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Magnesium and Diabetes

Written by Amir Tajer


Posted on April 12 2017

Magnesium is one of the most abundant minerals found in our bodies. If we don't have enough of it, our bodies are unable to function.

Insufficient magnesium levels set the stage for the deterioration of our bodily functions, snowballing into significant health problems.

What is the Role of Magnesium?

Magnesium is found in many foods such as dark chocolate and oily fish such as salmon. Magnesium is also available as a dietary supplement. Magnesium plays part in a number of our bodily functions, including:

  • Protein Synthesis
  • Muscle and Nerve Function
  • Blood Glucose Control
  • Blood Pressure Regulation

How Much Magnesium Should We Consume?

Table 1 below shows the Recommended Dietary Allowance (RDA)*

Table 1: Recommended Dietary Allowances for Magnesium (1)






Birth to 6 months

30 mg*

30 mg*

7–12 months

75 mg*

75 mg*

1–3 years

80 mg

80 mg

4–8 years

130 mg

130 mg

9–13 years

240 mg

240 mg

14–18 years

410 mg

360 mg

400 mg

360 mg

19–30 years

400 mg

310 mg

350 mg

310 mg

31–50 years

420 mg

320 mg

360 mg

320 mg

51+ years

420 mg

320 mg

*Average daily level of intake sufficient to meet the nutrient requirements of most healthy individuals.

What is the Role of Magnesium in Diabetes?

Checking blood sugar levels for diabetes

Magnesium is also involved in the metabolism of both insulin and glucose. Our magnesium levels can, therefore, affect our ability to metabolize these hormones. (2)

The most common metabolic syndrome related to these hormones is diabetes.  Magnesium deficiency, either as a result of increased urinary magnesium excretion or lack of magnesium consumption, has been found commonly in people with diabetes.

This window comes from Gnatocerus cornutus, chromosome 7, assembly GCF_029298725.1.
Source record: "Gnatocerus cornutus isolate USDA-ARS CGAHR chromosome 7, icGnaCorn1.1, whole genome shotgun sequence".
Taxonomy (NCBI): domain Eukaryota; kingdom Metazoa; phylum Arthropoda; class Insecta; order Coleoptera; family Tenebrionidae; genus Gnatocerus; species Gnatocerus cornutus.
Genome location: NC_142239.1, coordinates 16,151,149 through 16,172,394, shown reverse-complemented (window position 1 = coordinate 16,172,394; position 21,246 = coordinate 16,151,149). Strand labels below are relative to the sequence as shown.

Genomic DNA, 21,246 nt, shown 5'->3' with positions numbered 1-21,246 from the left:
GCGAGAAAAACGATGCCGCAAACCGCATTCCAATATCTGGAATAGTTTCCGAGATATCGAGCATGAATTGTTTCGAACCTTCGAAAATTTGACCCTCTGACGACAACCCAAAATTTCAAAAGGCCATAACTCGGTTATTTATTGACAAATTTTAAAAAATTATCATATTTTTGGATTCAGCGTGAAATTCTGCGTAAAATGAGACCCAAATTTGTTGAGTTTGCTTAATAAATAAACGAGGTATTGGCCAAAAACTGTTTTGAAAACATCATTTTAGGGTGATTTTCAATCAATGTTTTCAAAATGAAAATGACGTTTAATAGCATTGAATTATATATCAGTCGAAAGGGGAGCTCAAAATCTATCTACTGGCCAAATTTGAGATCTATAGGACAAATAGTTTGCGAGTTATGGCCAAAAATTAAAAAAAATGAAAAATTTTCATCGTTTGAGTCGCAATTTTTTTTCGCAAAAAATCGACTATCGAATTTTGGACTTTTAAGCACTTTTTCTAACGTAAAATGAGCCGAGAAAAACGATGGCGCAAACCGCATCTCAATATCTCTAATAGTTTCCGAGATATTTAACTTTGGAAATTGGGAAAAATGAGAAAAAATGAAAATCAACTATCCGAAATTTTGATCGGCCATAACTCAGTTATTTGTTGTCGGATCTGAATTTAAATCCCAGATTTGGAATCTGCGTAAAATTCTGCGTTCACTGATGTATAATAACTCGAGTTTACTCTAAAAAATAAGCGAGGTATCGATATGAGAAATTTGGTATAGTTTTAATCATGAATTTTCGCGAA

A meta-analysis of 7 cohort studies, which included more than 280,000 patients and more than 10,000 cases of diabetes, which went up to 17 years of follow-up, found that increasing magnesium by 100 mg/day decreased the risk of diabetes by a statistically significant 15%. (3)

Diabetes, more specifically Type 2 diabetes, can cause detrimental complications:

  • Diabetic Ketoacidosis: a condition where the body produces excessive amounts of blood acids called ketones.
  •  Nonketotic Hyperosmolar Coma: a state of excessive dehydration, caused by high blood sugars (4).
  • Cardiovascular Disease: a group of diseases that affect heart function, such as heart failure, congenital heart disease and coronary heart disease.
  • Kidney Failure: a condition characterized by a decrease in kidney function.

Magnesium is a Must!

Magnesium chloride from dead sea pharmaceutical grade

Adequate magnesium is associated with a significantly lower risk of diabetes, which could be due to the role magnesium plays in glucose metabolism.

Low dietary magnesium intake has been related to the development of Type 2 Diabetes. Benefits of consuming more magnesium, through supplements and diet has been found in diabetic patients on metabolic profiles; improving insulin resistance.**

Institute of Medicine (IOM). Food and Nutrition Board. Dietary Reference Intakes: Calcium, Phosphorus, Magnesium, Vitamin D, and Fluoride. Washington, DC: National Academy Press, 1997.

Magnesium in Disease Prevention and Overall Health. Stella Lucia Volpe Adv Nutr. 2013 May; 4(3): 378S–383S.Published online 2013 May 6.

Larsson SC, Wolk A. Magnesium intake and risk of type 2 diabetes: a meta-analysis. J Intern Med 2007;262:208-14.

Buse JB, Polonsky KS, Burant CF. Type 2 diabetes mellitus. In: Melmed S, Polonsky KS, Larsen PR, Kronenberg HM, Larsen PR, eds. Williams Textbook of Endocrinology. 12th ed. Philadelphia, PA: Elsevier Saunders; 2011: chap 31.

** Disclaimer

Please note there is still insufficient evidence to support the exact routine use of magnesium being used as a medical treatment option to improve glycemic control. Consult with your health care professional before beginning taking magnesium. This article is not providing medical information or advice, making no representations or warranties in relation to the medical information you have received from your doctor.  This article does not provide treatment, diagnosis, medical advice, or cures. If you have any questions and concerns about any medical matter you should consult your doctor. If you think you may be suffering from any medical condition you should seek immediate medical attention and let the nutritionist know.



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